Surviving Academe: Equity and Persistence for Students and Faculty

deadline for submissions: 
April 15, 2018
full name / name of organization: 
Academic Labor: Research and Artistry (ALRA) Journal
contact email: 

We hope you enjoyed Volume 1, Issue 1 of Academic Labor: Research and Artistry (ALRA), a peer-reviewed open access academic journal launched in 2016 by the Center for the Study of Academic Labor (CSAL) at Colorado State University. The journal encourages ongoing research on matters relating to tenure and contingency in the academy, both nationally and internationally. Along with our center and web site, we offer a research home for those undertaking scholarship in areas broadly defined as tenure studies and contingency studies. To meet this objective, we invite a wide range of contributions, from the statistical to the historic/archival, from the theoretical to the applied, from the researched to the creative, and from empirical to essayist forms. Our editors and reviewers include social scientists, artists, and theorists specializing in labor issues.


Our second issue will focus on discussions of “the slow professor” and “surviving academe”—and efforts by academics to (re)gain control of their professional and personal lives. We see this issue offering solidarity with other workers who are seeking a workplace that demands less than the proverbial pound of flesh—i.e., a workplace that respects one’s boundaries and one’s dignity. This issue will focus on how faculty, staff, and students persist under current academic conditions. Send us your manuscripts! We hope this issue will generate responses and will fuel a conversation that will take us forward. Here are some initial questions that may generate ideas for contributors:


  • How can conceptions of the “slow professor” become more equitable? What does “slowness,” as a concept or practice, offer movements and efforts that aim to realize campus equity?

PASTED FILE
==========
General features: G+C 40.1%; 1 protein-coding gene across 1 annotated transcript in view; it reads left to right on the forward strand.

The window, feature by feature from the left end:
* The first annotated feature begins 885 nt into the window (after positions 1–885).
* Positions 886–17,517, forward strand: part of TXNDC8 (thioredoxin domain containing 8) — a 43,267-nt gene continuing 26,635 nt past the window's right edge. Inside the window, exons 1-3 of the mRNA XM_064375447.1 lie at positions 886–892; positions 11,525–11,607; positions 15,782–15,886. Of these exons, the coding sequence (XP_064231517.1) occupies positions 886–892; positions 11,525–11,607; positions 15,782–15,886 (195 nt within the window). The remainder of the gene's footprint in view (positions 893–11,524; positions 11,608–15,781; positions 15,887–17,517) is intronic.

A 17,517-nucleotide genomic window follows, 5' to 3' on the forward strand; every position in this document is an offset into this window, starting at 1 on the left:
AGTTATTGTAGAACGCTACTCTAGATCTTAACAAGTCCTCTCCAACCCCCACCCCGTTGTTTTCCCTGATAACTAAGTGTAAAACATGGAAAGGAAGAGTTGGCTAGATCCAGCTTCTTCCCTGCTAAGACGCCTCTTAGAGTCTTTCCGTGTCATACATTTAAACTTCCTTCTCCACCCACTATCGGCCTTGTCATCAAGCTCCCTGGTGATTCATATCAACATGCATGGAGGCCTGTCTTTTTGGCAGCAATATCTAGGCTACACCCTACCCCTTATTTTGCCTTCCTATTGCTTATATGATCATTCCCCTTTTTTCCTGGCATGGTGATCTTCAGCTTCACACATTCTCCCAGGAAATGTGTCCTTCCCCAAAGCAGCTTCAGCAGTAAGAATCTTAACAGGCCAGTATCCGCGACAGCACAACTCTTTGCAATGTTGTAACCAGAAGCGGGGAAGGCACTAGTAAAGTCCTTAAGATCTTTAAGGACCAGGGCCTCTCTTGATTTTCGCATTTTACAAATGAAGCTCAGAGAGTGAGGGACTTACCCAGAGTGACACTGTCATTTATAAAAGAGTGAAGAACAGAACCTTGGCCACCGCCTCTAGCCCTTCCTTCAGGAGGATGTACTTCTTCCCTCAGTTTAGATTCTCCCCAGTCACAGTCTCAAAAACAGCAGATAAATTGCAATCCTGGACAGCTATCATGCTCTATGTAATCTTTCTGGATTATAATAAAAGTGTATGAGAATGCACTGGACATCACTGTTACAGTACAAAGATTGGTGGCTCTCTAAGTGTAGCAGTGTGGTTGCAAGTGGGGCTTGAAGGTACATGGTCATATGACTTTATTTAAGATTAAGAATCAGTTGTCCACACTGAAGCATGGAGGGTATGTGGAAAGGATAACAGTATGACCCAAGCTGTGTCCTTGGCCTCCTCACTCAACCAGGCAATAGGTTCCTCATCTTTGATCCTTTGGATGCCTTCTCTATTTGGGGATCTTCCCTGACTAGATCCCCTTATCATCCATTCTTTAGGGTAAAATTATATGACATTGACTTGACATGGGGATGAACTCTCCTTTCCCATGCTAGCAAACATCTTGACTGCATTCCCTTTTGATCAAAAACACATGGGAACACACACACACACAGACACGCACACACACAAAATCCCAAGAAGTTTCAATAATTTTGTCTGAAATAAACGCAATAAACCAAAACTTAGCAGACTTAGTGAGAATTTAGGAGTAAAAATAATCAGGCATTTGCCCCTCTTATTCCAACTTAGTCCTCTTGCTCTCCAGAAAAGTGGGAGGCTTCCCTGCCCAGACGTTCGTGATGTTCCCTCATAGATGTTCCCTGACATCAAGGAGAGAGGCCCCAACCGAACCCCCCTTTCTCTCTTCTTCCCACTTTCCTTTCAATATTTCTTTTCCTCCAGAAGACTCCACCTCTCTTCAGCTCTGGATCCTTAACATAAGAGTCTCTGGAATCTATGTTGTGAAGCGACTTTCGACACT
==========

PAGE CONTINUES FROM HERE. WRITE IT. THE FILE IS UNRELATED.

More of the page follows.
• How might collegiality across rank and status be encouraged to contribute to reduced emotional labor, perhaps particularly in regard to advocacy and activism, and address the fatigue that results?
  • What informal and formalized resources can help faculty, staff, and students to persist under current academic conditions? For example, what enables the recruitment and retention of diverse faculty?
  • What does campus equity mean and how can it be realized? How is the term “campus equity” mobilized in different spaces? How does “campus equity” come to be represented and recognized?
  • What do recent calls for “faculty remediation” by scholars such as Shaun Harper in his recent speech “Toward Equity in Degree Completion” mean in a labor context? How can academic labor conversations help undo disparities in representation, retention rates, graduation rates and other measures of student success? How do the rhetorics and discourses of the “achievement gap” (which is actually an “integration gap” and institutional failure) risk generating faculty protectionism, and what can be done to correct this tendency? If there is a tendency to shift deficit-model thinking from the students to the faculty, how can we instead hold institutions accountable for institutional change while also supporting changes that need to take place in the classroom and in other aspects of faculty life?
  • How has the emergence of a field called “critical university studies” affected academic work? How has critical university studies been defined, and how might it more fully address labor issues? Conversely, how can academic labor studies more fully account for critical issues such as decolonizing the university, neoliberalism, academic repression, militarized education, diversity and inclusion?

Submita piece of not more than 10,000 words in length (including abstract, notes and citations) to by April 15, 2018.


We welcome scholarly articles, reports, policies, position statements, essays, organizing and advocacy toolkits, photographs, photographic essays, personal narratives, social science research, original art, artifacts of curated performance art, op-eds, reviews in print and multimedia formats, etc. We also welcome histories of academic labor efforts; for instance, if your institution or program has engaged in efforts to establish or improve practices and policies and would like to have a backup location for archiving the papers, please send them our way and we will work with you on creating a secure, digital file. If you do not see a genre mentioned that you are interested in pursuing, please contact the lead editors, Sue Doe and Janelle Adsit (; ALRA has no minimum required word count. Aligned with ALRA’s mission to encourage conversation among a broad range of stakeholders, we welcome shorter pieces, including briefs, on topics aligned with the journal’s mission and aims.